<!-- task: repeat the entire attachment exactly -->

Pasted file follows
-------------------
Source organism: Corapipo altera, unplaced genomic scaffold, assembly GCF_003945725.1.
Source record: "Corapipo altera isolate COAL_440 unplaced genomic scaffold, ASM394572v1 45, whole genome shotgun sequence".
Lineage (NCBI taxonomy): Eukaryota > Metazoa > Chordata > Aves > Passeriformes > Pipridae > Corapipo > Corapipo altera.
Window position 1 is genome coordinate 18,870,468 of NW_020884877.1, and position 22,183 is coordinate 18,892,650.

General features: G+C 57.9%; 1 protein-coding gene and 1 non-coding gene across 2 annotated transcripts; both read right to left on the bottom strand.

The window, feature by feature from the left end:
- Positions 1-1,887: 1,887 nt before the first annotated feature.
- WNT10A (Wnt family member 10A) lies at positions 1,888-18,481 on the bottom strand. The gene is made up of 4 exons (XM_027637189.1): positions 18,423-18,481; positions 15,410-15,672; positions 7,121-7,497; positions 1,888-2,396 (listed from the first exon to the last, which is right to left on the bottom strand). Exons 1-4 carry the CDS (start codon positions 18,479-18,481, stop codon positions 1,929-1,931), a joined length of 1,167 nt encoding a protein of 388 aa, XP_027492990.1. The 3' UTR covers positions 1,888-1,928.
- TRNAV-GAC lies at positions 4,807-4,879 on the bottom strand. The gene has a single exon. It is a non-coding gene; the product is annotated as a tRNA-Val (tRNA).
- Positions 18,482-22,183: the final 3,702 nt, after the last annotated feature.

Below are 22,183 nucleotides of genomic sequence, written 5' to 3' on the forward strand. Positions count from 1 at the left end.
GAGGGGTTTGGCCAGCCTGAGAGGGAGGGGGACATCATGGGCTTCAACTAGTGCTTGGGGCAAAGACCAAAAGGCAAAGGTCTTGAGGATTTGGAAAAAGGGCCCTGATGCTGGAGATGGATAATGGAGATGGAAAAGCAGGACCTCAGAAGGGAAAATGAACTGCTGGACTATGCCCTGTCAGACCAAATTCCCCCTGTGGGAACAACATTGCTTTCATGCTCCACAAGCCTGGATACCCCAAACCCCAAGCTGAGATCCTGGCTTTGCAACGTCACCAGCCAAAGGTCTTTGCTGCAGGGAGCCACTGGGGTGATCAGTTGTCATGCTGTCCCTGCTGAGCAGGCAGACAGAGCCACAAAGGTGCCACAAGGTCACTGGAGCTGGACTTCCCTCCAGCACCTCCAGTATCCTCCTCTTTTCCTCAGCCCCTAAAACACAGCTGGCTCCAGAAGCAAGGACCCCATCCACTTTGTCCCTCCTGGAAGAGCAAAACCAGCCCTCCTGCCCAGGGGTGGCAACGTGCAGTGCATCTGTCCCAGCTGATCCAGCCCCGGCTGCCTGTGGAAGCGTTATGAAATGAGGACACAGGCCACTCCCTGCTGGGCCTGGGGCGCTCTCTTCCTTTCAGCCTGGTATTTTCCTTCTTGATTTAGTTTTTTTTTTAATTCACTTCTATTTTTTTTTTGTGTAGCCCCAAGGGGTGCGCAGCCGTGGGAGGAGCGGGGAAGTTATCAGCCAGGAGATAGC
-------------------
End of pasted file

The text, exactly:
Source organism: Corapipo altera, unplaced genomic scaffold, assembly GCF_003945725.1.
Source record: "Corapipo altera isolate COAL_440 unplaced genomic scaffold, ASM394572v1 45, whole genome shotgun sequence".
Lineage (NCBI taxonomy): Eukaryota > Metazoa > Chordata > Aves > Passeriformes > Pipridae > Corapipo > Corapipo altera.
Window position 1 is genome coordinate 18,870,468 of NW_020884877.1, and position 22,183 is coordinate 18,892,650.

General features: G+C 57.9%; 1 protein-coding gene and 1 non-coding gene across 2 annotated transcripts; both read right to left on the bottom strand.

The window, feature by feature from the left end:
- Positions 1-1,887: 1,887 nt before the first annotated feature.
- WNT10A (Wnt family member 10A) lies at positions 1,888-18,481 on the bottom strand. The gene is made up of 4 exons (XM_027637189.1): positions 18,423-18,481; positions 15,410-15,672; positions 7,121-7,497; positions 1,888-2,396 (listed from the first exon to the last, which is right to left on the bottom strand). Exons 1-4 carry the CDS (start codon positions 18,479-18,481, stop codon positions 1,929-1,931), a joined length of 1,167 nt encoding a protein of 388 aa, XP_027492990.1. The 3' UTR covers positions 1,888-1,928.
- TRNAV-GAC lies at positions 4,807-4,879 on the bottom strand. The gene has a single exon. It is a non-coding gene; the product is annotated as a tRNA-Val (tRNA).
- Positions 18,482-22,183: the final 3,702 nt, after the last annotated feature.

Below are 22,183 nucleotides of genomic sequence, written 5' to 3' on the forward strand. Positions count from 1 at the left end.
GAGGGGTTTGGCCAGCCTGAGAGGGAGGGGGACATCATGGGCTTCAACTAGTGCTTGGGGCAAAGACCAAAAGGCAAAGGTCTTGAGGATTTGGAAAAAGGGCCCTGATGCTGGAGATGGATAATGGAGATGGAAAAGCAGGACCTCAGAAGGGAAAATGAACTGCTGGACTATGCCCTGTCAGACCAAATTCCCCCTGTGGGAACAACATTGCTTTCATGCTCCACAAGCCTGGATACCCCAAACCCCAAGCTGAGATCCTGGCTTTGCAACGTCACCAGCCAAAGGTCTTTGCTGCAGGGAGCCACTGGGGTGATCAGTTGTCATGCTGTCCCTGCTGAGCAGGCAGACAGAGCCACAAAGGTGCCACAAGGTCACTGGAGCTGGACTTCCCTCCAGCACCTCCAGTATCCTCCTCTTTTCCTCAGCCCCTAAAACACAGCTGGCTCCAGAAGCAAGGACCCCATCCACTTTGTCCCTCCTGGAAGAGCAAAACCAGCCCTCCTGCCCAGGGGTGGCAACGTGCAGTGCATCTGTCCCAGCTGATCCAGCCCCGGCTGCCTGTGGAAGCGTTATGAAATGAGGACACAGGCCACTCCCTGCTGGGCCTGGGGCGCTCTCTTCCTTTCAGCCTGGTATTTTCCTTCTTGATTTAGTTTTTTTTTTAATTCACTTCTATTTTTTTTTTGTGTAGCCCCAAGGGGTGCGCAGCCGTGGGAGGAGCGGGGAAGTTATCAGCCAGGAGATAGC